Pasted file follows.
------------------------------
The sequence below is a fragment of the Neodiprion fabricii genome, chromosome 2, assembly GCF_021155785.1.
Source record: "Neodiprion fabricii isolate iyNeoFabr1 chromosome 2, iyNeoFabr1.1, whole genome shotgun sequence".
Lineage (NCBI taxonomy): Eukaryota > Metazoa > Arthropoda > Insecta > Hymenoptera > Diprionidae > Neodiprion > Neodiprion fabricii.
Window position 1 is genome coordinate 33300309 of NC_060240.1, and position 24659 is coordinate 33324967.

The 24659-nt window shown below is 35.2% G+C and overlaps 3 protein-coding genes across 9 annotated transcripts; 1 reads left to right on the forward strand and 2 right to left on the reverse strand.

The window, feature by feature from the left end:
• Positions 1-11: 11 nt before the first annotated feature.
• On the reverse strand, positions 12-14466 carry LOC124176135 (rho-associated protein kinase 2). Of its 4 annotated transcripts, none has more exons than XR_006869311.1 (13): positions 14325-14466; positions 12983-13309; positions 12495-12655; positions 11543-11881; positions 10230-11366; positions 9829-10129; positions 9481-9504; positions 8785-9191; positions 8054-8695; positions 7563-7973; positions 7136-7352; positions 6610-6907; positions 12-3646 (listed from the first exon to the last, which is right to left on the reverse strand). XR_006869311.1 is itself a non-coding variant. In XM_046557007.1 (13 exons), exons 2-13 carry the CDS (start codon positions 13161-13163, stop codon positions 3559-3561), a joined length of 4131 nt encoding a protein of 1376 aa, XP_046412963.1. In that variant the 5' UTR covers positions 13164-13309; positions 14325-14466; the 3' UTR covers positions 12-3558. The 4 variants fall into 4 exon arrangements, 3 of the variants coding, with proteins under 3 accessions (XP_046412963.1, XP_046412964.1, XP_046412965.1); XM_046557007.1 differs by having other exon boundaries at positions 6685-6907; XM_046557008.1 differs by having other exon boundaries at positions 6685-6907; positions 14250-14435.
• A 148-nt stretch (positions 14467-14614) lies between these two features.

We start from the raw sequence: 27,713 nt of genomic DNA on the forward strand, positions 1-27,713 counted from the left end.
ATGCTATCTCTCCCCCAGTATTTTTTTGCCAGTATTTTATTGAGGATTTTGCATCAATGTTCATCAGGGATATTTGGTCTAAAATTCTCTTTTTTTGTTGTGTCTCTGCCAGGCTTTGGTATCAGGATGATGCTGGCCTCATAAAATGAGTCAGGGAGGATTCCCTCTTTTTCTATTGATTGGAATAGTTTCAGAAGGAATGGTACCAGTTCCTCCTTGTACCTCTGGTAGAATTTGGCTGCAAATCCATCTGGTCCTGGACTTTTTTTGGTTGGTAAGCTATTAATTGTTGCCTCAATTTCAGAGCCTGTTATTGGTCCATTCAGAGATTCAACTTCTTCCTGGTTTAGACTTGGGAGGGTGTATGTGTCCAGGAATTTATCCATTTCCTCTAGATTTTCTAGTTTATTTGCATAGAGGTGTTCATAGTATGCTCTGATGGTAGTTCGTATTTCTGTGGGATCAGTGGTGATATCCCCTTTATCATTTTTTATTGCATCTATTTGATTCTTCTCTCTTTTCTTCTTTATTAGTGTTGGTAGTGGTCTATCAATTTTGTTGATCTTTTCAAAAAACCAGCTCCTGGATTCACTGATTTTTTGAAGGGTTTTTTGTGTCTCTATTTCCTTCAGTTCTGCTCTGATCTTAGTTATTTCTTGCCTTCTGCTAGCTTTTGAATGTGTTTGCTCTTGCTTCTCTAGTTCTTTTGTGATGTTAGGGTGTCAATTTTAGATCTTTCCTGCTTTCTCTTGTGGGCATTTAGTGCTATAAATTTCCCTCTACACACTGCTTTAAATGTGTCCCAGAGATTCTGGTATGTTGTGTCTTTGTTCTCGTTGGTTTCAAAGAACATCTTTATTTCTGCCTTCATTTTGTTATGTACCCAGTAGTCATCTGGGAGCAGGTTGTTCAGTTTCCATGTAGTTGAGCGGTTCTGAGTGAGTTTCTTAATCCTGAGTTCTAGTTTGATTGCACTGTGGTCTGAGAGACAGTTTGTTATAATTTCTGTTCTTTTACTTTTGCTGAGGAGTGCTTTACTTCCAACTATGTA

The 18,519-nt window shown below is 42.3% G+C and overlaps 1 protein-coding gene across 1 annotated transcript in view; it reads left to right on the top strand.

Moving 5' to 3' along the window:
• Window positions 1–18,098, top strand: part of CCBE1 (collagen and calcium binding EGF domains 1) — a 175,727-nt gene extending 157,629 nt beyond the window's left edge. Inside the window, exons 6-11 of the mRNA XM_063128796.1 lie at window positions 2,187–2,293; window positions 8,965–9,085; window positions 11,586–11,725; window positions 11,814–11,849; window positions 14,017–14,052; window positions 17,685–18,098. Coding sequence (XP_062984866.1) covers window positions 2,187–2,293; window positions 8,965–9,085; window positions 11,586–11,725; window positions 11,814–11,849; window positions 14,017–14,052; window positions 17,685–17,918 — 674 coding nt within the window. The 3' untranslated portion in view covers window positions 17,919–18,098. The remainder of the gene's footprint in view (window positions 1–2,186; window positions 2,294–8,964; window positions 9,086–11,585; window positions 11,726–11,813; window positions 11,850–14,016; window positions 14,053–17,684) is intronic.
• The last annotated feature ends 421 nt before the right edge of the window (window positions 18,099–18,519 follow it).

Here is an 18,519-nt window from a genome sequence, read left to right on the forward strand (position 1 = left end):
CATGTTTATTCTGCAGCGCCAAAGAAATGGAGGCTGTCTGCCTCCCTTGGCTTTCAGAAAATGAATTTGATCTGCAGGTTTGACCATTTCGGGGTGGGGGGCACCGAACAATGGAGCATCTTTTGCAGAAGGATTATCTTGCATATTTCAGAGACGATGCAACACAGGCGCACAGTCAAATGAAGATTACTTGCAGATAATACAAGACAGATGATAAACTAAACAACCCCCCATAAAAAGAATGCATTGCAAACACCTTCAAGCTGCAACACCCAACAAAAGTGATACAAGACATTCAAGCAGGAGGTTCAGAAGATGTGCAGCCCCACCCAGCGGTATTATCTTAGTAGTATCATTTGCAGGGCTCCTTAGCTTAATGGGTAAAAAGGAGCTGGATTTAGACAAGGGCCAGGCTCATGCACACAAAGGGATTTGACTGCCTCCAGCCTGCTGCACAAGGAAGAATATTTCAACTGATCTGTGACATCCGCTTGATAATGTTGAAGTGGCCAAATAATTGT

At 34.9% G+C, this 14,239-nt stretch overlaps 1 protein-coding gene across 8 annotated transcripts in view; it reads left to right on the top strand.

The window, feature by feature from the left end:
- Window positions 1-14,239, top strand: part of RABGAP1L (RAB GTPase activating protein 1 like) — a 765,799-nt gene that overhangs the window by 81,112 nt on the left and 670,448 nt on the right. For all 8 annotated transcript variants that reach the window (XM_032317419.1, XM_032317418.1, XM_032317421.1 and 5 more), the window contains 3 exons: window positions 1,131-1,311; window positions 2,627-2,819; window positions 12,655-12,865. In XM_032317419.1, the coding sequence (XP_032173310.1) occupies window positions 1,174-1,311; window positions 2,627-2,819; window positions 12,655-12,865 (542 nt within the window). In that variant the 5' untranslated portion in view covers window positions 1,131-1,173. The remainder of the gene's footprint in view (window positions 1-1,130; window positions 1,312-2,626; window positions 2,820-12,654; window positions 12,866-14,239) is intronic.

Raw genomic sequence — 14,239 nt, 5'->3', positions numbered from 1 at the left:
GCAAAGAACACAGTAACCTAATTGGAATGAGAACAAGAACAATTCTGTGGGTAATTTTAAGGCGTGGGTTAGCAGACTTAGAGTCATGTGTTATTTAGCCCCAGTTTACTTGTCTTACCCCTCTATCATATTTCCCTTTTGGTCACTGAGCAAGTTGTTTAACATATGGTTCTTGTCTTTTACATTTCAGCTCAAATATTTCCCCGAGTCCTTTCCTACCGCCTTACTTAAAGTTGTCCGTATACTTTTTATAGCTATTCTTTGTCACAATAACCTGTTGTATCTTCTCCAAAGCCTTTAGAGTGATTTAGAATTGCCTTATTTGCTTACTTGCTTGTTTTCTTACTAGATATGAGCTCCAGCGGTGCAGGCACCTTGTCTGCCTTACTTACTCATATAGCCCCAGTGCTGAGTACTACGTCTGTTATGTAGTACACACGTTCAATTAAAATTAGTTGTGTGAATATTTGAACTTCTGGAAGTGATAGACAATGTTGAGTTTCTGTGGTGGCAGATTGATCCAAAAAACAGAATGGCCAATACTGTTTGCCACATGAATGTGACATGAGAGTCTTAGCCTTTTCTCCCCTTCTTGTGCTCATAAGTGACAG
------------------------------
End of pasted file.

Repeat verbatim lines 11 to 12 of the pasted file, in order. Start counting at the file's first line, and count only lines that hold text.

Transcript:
ATGCTATCTCTCCCCCAGTATTTTTTTGCCAGTATTTTATTGAGGATTTTGCATCAATGTTCATCAGGGATATTTGGTCTAAAATTCTCTTTTTTTGTTGTGTCTCTGCCAGGCTTTGGTATCAGGATGATGCTGGCCTCATAAAATGAGTCAGGGAGGATTCCCTCTTTTTCTATTGATTGGAATAGTTTCAGAAGGAATGGTACCAGTTCCTCCTTGTACCTCTGGTAGAATTTGGCTGCAAATCCATCTGGTCCTGGACTTTTTTTGGTTGGTAAGCTATTAATTGTTGCCTCAATTTCAGAGCCTGTTATTGGTCCATTCAGAGATTCAACTTCTTCCTGGTTTAGACTTGGGAGGGTGTATGTGTCCAGGAATTTATCCATTTCCTCTAGATTTTCTAGTTTATTTGCATAGAGGTGTTCATAGTATGCTCTGATGGTAGTTCGTATTTCTGTGGGATCAGTGGTGATATCCCCTTTATCATTTTTTATTGCATCTATTTGATTCTTCTCTCTTTTCTTCTTTATTAGTGTTGGTAGTGGTCTATCAATTTTGTTGATCTTTTCAAAAAACCAGCTCCTGGATTCACTGATTTTTTGAAGGGTTTTTTGTGTCTCTATTTCCTTCAGTTCTGCTCTGATCTTAGTTATTTCTTGCCTTCTGCTAGCTTTTGAATGTGTTTGCTCTTGCTTCTCTAGTTCTTTTGTGATGTTAGGGTGTCAATTTTAGATCTTTCCTGCTTTCTCTTGTGGGCATTTAGTGCTATAAATTTCCCTCTACACACTGCTTTAAATGTGTCCCAGAGATTCTGGTATGTTGTGTCTTTGTTCTCGTTGGTTTCAAAGAACATCTTTATTTCTGCCTTCATTTTGTTATGTACCCAGTAGTCATCTGGGAGCAGGTTGTTCAGTTTCCATGTAGTTGAGCGGTTCTGAGTGAGTTTCTTAATCCTGAGTTCTAGTTTGATTGCACTGTGGTCTGAGAGACAGTTTGTTATAATTTCTGTTCTTTTACTTTTGCTGAGGAGTGCTTTACTTCCAACTATGTA

The 18,519-nt window shown below is 42.3% G+C and overlaps 1 protein-coding gene across 1 annotated transcript in view; it reads left to right on the top strand.